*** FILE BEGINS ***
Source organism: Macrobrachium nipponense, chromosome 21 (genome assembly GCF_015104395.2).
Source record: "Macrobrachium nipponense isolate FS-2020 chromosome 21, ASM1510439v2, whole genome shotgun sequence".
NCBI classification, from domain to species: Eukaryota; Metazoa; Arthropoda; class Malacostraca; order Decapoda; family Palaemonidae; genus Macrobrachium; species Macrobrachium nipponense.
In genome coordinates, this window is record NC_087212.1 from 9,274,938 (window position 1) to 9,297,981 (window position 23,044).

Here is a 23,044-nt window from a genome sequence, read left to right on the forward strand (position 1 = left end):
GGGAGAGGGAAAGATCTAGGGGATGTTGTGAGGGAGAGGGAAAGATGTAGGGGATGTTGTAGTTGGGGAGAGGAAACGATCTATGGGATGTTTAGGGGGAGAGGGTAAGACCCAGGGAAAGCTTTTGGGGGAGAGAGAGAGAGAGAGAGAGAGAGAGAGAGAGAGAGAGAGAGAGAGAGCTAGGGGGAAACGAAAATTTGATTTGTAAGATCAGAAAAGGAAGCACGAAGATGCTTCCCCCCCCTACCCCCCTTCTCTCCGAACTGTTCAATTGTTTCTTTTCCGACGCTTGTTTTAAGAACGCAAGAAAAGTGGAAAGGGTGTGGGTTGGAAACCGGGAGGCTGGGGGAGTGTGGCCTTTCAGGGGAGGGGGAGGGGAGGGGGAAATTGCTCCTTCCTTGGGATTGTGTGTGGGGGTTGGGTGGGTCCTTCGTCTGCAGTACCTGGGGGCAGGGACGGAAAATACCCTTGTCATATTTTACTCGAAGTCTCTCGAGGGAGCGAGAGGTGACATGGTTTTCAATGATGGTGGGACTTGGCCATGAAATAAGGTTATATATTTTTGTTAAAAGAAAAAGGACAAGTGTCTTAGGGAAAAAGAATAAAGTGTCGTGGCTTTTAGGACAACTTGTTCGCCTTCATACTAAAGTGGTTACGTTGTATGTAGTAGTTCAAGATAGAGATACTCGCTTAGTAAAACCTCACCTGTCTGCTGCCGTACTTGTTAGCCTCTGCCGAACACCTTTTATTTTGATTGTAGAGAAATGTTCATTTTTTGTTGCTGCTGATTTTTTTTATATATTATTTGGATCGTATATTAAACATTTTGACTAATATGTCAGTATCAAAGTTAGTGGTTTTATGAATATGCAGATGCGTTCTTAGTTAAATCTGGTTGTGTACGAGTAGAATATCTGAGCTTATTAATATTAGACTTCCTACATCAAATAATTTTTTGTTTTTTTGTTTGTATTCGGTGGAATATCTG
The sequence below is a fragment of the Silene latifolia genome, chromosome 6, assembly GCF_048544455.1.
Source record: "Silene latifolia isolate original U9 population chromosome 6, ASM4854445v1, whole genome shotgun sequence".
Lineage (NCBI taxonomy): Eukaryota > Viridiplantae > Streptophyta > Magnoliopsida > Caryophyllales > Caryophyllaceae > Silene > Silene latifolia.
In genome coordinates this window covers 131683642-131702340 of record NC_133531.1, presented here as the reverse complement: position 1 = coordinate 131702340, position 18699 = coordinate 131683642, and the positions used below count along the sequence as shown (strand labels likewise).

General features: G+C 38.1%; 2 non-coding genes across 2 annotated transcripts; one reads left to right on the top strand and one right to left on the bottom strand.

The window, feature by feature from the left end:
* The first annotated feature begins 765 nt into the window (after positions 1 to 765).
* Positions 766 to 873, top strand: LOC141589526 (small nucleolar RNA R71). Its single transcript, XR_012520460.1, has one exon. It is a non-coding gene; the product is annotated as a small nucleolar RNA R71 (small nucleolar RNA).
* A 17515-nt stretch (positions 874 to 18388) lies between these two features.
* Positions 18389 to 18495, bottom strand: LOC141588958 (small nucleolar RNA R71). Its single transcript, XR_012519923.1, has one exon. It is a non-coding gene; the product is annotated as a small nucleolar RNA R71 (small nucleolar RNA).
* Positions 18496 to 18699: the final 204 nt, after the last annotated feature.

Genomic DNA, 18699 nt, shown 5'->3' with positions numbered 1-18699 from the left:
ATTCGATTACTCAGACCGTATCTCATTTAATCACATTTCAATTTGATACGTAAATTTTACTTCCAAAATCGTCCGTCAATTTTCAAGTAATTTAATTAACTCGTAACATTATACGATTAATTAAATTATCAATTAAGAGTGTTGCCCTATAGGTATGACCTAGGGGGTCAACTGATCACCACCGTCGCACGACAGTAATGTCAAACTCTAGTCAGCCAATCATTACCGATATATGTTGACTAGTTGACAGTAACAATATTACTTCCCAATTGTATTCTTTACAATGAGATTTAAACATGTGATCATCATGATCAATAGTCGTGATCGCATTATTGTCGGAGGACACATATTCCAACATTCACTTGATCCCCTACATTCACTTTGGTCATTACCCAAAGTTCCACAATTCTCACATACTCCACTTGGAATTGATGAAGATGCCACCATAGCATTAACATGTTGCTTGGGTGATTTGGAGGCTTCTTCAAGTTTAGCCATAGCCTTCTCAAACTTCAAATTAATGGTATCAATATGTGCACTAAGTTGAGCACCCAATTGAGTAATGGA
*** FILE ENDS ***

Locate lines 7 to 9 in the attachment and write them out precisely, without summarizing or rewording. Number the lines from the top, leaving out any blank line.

The sequence below is a fragment of the Silene latifolia genome, chromosome 6, assembly GCF_048544455.1.
Source record: "Silene latifolia isolate original U9 population chromosome 6, ASM4854445v1, whole genome shotgun sequence".
Lineage (NCBI taxonomy): Eukaryota > Viridiplantae > Streptophyta > Magnoliopsida > Caryophyllales > Caryophyllaceae > Silene > Silene latifolia.